Takeda et al. [19] also found total proctocolectomy to be a predictor of HOS. We haven’t found such a correlation. They speculate that total proctocolectomy prevents reabsorption of bile acids that are usually absorbed by the ileocecum, and that inhibits lipids absorption. The unabsorbed lipids are hydroxylated by intestinal bacteria, which triggers the secretion of fluids and electrolytes, and that may lead to HOS [22]. In addition, bile acid depletion might change the intestinal flora which in turn could increase intestinal drainage as well [22]. The authors suggested that bile acids supplementation in patients that have undergone total proctocolectomy might decrease their HOS [19].

Hayden et al. [16] found that the use of antidiarrheal such as loperamide, and neoadjuvant therapy for rectal cancer were associated with readmission for fluids and electrolytes abnormalities. The authors concluded that the use of antidiarrheal by itself is not a risk factor for readmission, but rather a marker for patients at risk for fluids and electrolytes abnormalities, and those patients should be strictly monitored at home. Antidiarrheal use was not part of the factors we evaluated in this current study. However, we did study the impact of adjuvant chemotherapy on the incidence of HOS and it was not a significant risk factor.

Patients who have been readmitted once with dehydration and HOS are at risk for recurrent readmissions for the same reason. A total of 37% of the patients presented with HOS in our cohort had multiple readmissions. Therefore, it is crucial to educate those patients prior to discharge regarding HOS and its management and prevention since they are at risk for recurrent episodes of HOS.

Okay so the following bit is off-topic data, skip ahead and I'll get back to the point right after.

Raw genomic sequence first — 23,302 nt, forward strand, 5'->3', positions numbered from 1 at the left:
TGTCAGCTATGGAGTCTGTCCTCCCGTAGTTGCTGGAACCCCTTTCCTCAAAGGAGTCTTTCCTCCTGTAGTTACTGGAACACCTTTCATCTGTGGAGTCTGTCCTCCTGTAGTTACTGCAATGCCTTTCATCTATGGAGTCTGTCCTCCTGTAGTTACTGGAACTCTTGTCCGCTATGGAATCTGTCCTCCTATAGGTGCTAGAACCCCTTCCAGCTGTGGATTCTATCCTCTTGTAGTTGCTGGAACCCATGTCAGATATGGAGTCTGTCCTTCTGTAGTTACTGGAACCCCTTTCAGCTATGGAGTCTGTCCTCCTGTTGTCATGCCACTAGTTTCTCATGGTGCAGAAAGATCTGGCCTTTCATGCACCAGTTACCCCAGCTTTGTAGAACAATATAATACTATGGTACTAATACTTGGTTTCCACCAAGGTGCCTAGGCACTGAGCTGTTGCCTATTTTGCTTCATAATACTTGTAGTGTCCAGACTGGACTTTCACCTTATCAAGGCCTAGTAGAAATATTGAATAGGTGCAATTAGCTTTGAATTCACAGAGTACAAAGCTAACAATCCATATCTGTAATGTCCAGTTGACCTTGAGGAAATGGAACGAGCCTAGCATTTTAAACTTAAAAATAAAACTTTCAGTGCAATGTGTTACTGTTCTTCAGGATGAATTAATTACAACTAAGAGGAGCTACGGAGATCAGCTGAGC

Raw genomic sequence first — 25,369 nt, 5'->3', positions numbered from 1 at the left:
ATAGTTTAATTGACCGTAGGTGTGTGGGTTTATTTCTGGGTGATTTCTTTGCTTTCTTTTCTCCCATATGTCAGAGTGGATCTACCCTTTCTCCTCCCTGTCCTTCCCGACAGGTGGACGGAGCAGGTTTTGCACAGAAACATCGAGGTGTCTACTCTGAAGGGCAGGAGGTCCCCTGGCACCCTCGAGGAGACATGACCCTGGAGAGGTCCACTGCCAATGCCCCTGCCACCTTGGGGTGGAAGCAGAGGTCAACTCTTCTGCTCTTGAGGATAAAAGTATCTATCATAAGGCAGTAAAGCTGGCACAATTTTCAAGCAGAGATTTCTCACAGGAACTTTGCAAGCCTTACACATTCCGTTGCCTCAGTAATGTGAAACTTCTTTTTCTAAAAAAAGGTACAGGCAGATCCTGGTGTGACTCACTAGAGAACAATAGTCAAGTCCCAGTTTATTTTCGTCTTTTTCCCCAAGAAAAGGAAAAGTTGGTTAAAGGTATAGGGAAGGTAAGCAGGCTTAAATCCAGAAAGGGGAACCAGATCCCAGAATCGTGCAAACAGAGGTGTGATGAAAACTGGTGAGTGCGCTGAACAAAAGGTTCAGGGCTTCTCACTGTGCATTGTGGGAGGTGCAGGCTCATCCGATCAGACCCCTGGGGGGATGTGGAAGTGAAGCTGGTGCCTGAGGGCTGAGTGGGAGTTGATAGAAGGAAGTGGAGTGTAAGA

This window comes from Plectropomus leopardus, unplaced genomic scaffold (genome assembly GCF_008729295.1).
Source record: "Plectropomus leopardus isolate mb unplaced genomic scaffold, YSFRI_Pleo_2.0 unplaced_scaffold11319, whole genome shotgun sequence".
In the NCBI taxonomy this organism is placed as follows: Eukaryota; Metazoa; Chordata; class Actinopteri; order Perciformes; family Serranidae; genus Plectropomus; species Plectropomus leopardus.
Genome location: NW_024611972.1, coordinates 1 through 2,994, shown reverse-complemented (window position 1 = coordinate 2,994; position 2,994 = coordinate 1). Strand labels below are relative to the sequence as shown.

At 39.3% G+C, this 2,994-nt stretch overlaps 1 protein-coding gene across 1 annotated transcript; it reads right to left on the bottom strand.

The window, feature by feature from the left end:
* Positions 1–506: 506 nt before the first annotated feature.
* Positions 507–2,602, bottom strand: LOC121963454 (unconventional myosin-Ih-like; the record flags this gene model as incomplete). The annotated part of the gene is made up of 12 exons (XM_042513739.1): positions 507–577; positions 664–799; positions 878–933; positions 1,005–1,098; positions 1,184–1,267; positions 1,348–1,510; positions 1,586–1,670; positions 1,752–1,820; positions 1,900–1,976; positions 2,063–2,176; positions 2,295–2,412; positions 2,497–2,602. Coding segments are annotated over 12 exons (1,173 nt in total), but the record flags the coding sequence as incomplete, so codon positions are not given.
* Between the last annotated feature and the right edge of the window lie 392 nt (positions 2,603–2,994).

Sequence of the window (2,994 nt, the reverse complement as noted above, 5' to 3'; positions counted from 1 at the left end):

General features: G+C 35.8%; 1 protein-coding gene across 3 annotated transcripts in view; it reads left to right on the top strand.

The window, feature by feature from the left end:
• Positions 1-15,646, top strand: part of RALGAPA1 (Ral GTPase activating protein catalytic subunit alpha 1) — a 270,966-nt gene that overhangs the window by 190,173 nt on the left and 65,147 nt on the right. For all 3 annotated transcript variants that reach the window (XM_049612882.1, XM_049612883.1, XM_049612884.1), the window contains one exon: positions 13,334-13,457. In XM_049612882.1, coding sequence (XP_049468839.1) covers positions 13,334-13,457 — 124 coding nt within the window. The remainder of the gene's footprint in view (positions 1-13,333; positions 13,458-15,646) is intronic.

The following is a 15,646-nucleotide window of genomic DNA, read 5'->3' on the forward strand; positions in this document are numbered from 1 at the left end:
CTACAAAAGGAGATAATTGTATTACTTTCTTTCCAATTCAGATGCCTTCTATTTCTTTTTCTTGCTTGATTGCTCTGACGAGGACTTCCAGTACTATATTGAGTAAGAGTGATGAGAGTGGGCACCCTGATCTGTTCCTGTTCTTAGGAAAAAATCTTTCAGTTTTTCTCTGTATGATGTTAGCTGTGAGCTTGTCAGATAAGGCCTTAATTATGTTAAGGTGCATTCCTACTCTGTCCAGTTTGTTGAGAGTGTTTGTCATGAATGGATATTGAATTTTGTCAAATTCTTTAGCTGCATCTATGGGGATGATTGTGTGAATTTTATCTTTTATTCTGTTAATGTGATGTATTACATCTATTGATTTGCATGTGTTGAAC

Besides acute episodes of dehydration and HOS among some of the patients with ileostomy as described, there is also a significant degree of renal impairment among all patients with ileostomy. In our overall cohort, the creatinine levels were significantly increased at the time of ileostomy reversal compared with the levels at the index surgery. This means that basically all patients with a DLI are at risk for renal injury, despite the fact that the ileostomy was created in the patient`s best interest. Similar findings were shown by Beck-Kaltenbach et al. [13]. They reviewed 107 patients with DLI and found a significant decrease in GFR between the creation of the stoma and its closure.

In concordance with previous literature we didn’t find an association between the time intervals from stoma construction to closure to HOS readmissions episodes. There is still controversy regarding the ideal time for ileostomy closure. Some authors advocate for early stoma closure since delayed closure was found to be associated with higher rates of stoma-related complications [23, 24]. However, since many rectal cancer patients are scheduled for adjuvant chemotherapy for a total of 6 months, the stoma closure is delayed until the completion of this treatment. Patients who present with HOS or those at risk for HOS should be considered for early closure of the stoma if the oncological status allows it or even prior to the initiation of adjuvant treatment.